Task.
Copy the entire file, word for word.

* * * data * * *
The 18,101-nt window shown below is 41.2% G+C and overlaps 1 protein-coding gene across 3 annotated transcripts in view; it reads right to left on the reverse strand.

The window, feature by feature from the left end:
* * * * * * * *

The 18,101-nt window shown below is 41.2% G+C and overlaps 1 protein-coding gene across 3 annotated transcripts in view; it reads right to left on the reverse strand.

The window, feature by feature from the left end: